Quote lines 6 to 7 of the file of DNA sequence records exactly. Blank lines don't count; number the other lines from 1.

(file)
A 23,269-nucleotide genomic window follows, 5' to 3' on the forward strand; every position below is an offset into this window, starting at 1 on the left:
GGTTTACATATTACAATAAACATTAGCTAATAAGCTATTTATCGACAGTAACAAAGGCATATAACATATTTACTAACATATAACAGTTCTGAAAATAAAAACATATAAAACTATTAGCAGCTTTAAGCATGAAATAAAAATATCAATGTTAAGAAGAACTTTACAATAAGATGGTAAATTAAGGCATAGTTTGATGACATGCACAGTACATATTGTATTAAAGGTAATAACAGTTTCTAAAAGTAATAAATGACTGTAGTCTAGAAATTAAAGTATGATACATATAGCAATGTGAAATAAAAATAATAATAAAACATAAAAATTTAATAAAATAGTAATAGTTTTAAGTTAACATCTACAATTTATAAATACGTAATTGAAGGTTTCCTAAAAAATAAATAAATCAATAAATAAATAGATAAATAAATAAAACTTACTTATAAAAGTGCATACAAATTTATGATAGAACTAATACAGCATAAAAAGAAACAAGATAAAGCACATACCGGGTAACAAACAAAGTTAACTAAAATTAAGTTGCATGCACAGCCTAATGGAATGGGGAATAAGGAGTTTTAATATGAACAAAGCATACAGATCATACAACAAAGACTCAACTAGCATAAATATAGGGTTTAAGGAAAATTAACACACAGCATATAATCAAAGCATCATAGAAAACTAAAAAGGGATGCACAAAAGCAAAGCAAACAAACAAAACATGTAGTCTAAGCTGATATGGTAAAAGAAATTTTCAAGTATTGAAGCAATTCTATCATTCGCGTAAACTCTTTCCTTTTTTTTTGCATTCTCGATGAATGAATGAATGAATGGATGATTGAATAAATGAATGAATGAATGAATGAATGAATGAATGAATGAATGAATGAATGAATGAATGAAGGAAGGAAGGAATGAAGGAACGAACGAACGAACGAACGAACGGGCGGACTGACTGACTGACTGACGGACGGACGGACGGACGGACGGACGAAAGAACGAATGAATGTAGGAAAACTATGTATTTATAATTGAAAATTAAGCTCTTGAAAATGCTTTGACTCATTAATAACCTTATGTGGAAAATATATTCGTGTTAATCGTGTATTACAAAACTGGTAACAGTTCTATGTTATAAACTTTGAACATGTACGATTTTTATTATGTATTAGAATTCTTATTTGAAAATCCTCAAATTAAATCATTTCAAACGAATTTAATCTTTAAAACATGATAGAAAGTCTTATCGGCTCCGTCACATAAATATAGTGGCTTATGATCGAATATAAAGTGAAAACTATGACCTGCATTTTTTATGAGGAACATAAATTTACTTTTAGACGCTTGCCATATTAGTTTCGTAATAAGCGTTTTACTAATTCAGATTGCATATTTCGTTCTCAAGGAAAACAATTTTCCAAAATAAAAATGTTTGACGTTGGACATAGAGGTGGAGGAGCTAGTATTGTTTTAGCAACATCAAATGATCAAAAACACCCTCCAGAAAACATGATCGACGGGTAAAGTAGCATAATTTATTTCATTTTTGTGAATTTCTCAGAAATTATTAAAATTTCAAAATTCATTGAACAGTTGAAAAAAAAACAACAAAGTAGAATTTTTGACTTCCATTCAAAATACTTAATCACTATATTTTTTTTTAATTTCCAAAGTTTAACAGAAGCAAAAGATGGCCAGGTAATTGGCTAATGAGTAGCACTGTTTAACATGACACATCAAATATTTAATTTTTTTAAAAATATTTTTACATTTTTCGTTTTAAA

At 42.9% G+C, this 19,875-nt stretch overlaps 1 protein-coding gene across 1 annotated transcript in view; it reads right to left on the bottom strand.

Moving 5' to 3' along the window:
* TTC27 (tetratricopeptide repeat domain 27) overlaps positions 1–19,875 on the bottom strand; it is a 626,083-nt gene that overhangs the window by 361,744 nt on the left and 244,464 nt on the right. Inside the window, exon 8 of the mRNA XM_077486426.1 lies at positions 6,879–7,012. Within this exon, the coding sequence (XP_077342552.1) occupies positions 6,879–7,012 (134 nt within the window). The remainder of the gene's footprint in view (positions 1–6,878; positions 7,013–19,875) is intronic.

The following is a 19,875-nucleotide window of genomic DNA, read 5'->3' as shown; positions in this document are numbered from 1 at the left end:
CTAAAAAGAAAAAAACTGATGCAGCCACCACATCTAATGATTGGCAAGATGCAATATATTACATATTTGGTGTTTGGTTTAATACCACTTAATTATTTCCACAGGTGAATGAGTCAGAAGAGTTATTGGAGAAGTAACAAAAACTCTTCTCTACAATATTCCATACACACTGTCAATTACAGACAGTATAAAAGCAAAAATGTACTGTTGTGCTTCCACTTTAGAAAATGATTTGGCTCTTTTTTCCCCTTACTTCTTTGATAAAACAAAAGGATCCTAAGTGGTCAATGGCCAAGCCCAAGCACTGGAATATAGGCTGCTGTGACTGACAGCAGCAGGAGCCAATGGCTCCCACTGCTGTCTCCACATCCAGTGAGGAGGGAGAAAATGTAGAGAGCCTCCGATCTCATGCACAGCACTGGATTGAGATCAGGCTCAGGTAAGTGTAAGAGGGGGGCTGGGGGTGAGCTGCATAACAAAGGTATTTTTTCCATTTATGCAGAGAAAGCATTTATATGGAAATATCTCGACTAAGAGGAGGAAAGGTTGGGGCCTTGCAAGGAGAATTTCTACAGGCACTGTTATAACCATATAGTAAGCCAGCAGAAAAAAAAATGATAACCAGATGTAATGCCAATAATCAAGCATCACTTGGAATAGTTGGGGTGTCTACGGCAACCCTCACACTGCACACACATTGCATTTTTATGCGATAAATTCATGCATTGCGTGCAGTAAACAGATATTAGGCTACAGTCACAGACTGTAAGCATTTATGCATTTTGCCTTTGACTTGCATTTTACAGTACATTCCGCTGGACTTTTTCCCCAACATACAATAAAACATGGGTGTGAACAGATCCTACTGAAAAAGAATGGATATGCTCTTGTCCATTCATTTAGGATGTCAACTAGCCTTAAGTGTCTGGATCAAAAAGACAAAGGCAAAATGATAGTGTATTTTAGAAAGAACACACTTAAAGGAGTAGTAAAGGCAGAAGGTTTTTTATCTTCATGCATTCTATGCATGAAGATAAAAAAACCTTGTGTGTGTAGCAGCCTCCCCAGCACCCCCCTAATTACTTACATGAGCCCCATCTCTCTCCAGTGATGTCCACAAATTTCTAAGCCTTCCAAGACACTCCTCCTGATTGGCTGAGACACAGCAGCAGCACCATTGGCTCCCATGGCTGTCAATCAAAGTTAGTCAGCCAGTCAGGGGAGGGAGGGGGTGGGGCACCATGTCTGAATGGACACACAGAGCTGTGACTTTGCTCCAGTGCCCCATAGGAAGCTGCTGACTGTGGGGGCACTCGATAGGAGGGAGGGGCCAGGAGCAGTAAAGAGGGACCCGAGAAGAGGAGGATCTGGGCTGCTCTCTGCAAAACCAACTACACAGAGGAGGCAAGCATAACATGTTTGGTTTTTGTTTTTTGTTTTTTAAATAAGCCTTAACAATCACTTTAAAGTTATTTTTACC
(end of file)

The following is a 19,875-nucleotide window of genomic DNA, read 5'->3' as shown; positions in this document are numbered from 1 at the left end:
CTAAAAAGAAAAAAACTGATGCAGCCACCACATCTAATGATTGGCAAGATGCAATATATTACATATTTGGTGTTTGGTTTAATACCACTTAATTATTTCCACAGGTGAATGAGTCAGAAGAGTTATTGGAGAAGTAACAAAAACTCTTCTCTACAATATTCCATACACACTGTCAATTACAGACAGTATAAAAGCAAAAATGTACTGTTGTGCTTCCACTTTAGAAAATGATTTGGCTCTTTTTTCCCCTTACTTCTTTGATAAAACAAAAGGATCCTAAGTGGTCAATGGCCAAGCCCAAGCACTGGAATATAGGCTGCTGTGACTGACAGCAGCAGGAGCCAATGGCTCCCACTGCTGTCTCCACATCCAGTGAGGAGGGAGAAAATGTAGAGAGCCTCCGATCTCATGCACAGCACTGGATTGAGATCAGGCTCAGGTAAGTGTAAGAGGGGGGCTGGGGGTGAGCTGCATAACAAAGGTATTTTTTCCATTTATGCAGAGAAAGCATTTATATGGAAATATCTCGACTAAGAGGAGGAAAGGTTGGGGCCTTGCAAGGAGAATTTCTACAGGCACTGTTATAACCATATAGTAAGCCAGCAGAAAAAAAAATGATAACCAGATGTAATGCCAATAATCAAGCATCACTTGGAATAGTTGGGGTGTCTACGGCAACCCTCACACTGCACACACATTGCATTTTTATGCGATAAATTCATGCATTGCGTGCAGTAAACAGATATTAGGCTACAGTCACAGACTGTAAGCATTTATGCATTTTGCCTTTGACTTGCATTTTACAGTACATTCCGCTGGACTTTTTCCCCAACATACAATAAAACATGGGTGTGAACAGATCCTACTGAAAAAGAATGGATATGCTCTTGTCCATTCATTTAGGATGTCAACTAGCCTTAAGTGTCTGGATCAAAAAGACAAAGGCAAAATGATAGTGTATTTTAGAAAGAACACACTTAAAGGAGTAGTAAAGGCAGAAGGTTTTTTATCTTCATGCATTCTATGCATGAAGATAAAAAAACCTTGTGTGTGTAGCAGCCTCCCCAGCACCCCCCTAATTACTTACATGAGCCCCATCTCTCTCCAGTGATGTCCACAAATTTCTAAGCCTTCCAAGACACTCCTCCTGATTGGCTGAGACACAGCAGCAGCACCATTGGCTCCCATGGCTGTCAATCAAAGTTAGTCAGCCAGTCAGGGGAGGGAGGGGGTGGGGCACCATGTCTGAATGGACACACAGAGCTGTGACTTTGCTCCAGTGCCCCATAGGAAGCTGCTGACTGTGGGGGCACTCGATAGGAGGGAGGGGCCAGGAGCAGTAAAGAGGGACCCGAGAAGAGGAGGATCTGGGCTGCTCTCTGCAAAACCAACTACACAGAGGAGGCAAGCATAACATGTTTGGTTTTTGTTTTTTGTTTTTTAAATAAGCCTTAACAATCACTTTAAAGTTATTTTTACC